Optimized code on Unix?

Tags: c unix shell gdb dbx
By : Vijay
Source: Stackoverflow.com
Question!

What is the best and easiest method to debug optimized code on Unix which is written in C?

Sometimes we also don't have the code for building an unoptimized library.

By : Vijay


Answers

Write small code samples by the same interfaces (something in its header), and call your samples instead of that optimized code, say simulation, to narrow down the code scope which you debug. Furthermore you are able to do error enjection in your samples.

By : Test


This question is not unlike "what is the best way to fix a passenger car?"

The best way to debug optimized code on UNIX depends on exactly which UNIX you have, what tools you have available, and what kind of problem you are trying to debug.

Debugging a crash in malloc is very different from debugging an unresolved symbol at runtime.

For general debugging techniques, I recommend this book.

Several things will make it easier to debug at the "assembly level":

  • You should know the calling convention for your platform, so you can tell what values are being passed in and returned, where to find the this pointer, which registers are "caller saved" and which are "callee saved", etc.
  • You should know your OS "calling convention" -- what a system call looks like, which register a syscall number goes into, the first parameter, etc.
  • You should "master" the debugger: know how to find threads, how to stop individual threads, how to set a conditional breakpoint on individual instruction, single-step, step into or skip over function calls, etc.

It often helps to debug a working program and a broken program "in parallel". If version 1.1 works and version 1.2 doesn't, where do they diverge with respect to a particular API? Start both programs under debugger, set breakpoints on the same set of functions, run both programs and observe differences in which breakpoints are hit, and what parameters are passed.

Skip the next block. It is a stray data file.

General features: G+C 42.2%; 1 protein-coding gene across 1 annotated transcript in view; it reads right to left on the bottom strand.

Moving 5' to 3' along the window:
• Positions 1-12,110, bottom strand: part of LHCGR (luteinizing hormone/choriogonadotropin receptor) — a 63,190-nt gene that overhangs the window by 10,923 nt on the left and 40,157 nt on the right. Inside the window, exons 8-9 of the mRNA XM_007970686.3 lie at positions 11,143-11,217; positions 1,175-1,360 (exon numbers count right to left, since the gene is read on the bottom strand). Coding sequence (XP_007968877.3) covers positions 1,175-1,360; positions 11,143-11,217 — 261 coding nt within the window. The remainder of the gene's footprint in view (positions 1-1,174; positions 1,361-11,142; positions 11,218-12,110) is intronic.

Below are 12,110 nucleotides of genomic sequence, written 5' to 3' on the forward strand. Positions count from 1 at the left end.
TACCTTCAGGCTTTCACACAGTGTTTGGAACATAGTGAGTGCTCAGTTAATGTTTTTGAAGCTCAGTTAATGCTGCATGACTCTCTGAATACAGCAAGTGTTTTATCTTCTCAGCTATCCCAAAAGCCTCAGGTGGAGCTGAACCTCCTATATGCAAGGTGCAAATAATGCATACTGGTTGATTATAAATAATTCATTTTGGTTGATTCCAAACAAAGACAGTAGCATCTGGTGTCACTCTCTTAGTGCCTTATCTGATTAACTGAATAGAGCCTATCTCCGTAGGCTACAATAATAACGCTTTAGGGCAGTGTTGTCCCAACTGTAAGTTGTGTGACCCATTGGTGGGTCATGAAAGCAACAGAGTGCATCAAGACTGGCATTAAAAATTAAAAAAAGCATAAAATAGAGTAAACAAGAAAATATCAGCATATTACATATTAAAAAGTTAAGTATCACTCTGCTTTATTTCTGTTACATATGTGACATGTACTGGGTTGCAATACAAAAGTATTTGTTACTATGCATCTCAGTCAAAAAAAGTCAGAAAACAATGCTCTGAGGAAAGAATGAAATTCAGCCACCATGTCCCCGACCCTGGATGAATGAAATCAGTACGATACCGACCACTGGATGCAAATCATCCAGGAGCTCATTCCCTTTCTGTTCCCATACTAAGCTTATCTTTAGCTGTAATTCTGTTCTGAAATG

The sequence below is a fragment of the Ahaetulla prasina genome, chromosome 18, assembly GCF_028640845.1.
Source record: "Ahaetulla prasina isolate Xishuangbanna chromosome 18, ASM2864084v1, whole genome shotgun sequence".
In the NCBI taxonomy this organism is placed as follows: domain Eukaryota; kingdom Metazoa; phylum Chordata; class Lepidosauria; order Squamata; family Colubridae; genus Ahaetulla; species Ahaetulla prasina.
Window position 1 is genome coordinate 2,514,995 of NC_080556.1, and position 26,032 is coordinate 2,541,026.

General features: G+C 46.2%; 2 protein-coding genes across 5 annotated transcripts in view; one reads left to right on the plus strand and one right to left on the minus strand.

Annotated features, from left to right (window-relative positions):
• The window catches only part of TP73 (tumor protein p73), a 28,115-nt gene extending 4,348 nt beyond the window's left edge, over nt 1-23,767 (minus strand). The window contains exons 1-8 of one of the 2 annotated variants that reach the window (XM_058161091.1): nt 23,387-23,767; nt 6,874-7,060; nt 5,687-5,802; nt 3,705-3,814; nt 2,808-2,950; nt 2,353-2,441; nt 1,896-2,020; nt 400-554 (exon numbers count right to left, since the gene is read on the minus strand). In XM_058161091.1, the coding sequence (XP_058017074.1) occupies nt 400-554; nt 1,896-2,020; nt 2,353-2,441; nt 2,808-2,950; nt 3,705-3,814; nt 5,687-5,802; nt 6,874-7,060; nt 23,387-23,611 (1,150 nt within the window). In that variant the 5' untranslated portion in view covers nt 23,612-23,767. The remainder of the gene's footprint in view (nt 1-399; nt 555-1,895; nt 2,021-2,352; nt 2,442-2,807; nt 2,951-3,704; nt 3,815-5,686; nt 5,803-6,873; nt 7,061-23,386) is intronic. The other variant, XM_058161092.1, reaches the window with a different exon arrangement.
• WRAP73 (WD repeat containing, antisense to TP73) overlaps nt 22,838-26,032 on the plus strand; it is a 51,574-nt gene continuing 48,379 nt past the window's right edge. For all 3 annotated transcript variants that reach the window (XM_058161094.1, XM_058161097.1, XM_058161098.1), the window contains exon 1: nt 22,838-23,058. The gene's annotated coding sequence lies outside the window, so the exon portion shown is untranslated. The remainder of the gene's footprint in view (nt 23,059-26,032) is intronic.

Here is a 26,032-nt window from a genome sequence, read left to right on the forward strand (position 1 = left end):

This is a very good question. I had similar difficulties in the past where I had to integrate 3rd party tools inside my application. From my experience, you need to have at least meaningful callstacks in the associated symbol files. This is merely a list of addresses and associated function names. These are usually stripped away and from the binary alone you won't get them... If you have these symbol files you can load them while starting gdb or afterward by adding them. If not, you are stuck at the assembly level...

One weird behavior: even if you have the source code, it'll jump forth and back at places where you would not expect (statements may be re-ordered for better performance) or variables don't exist anymore (optimized away!), setting breakpoints in inlined functions is pointless (they are not there but part of the place where they are inlined). So even with source code, watch out these pitfalls.

I forgot to mention, the symbol files usually have the extension .gdb, but it can be different...

By : jdehaan


This video can help you solving your question :)
By: admin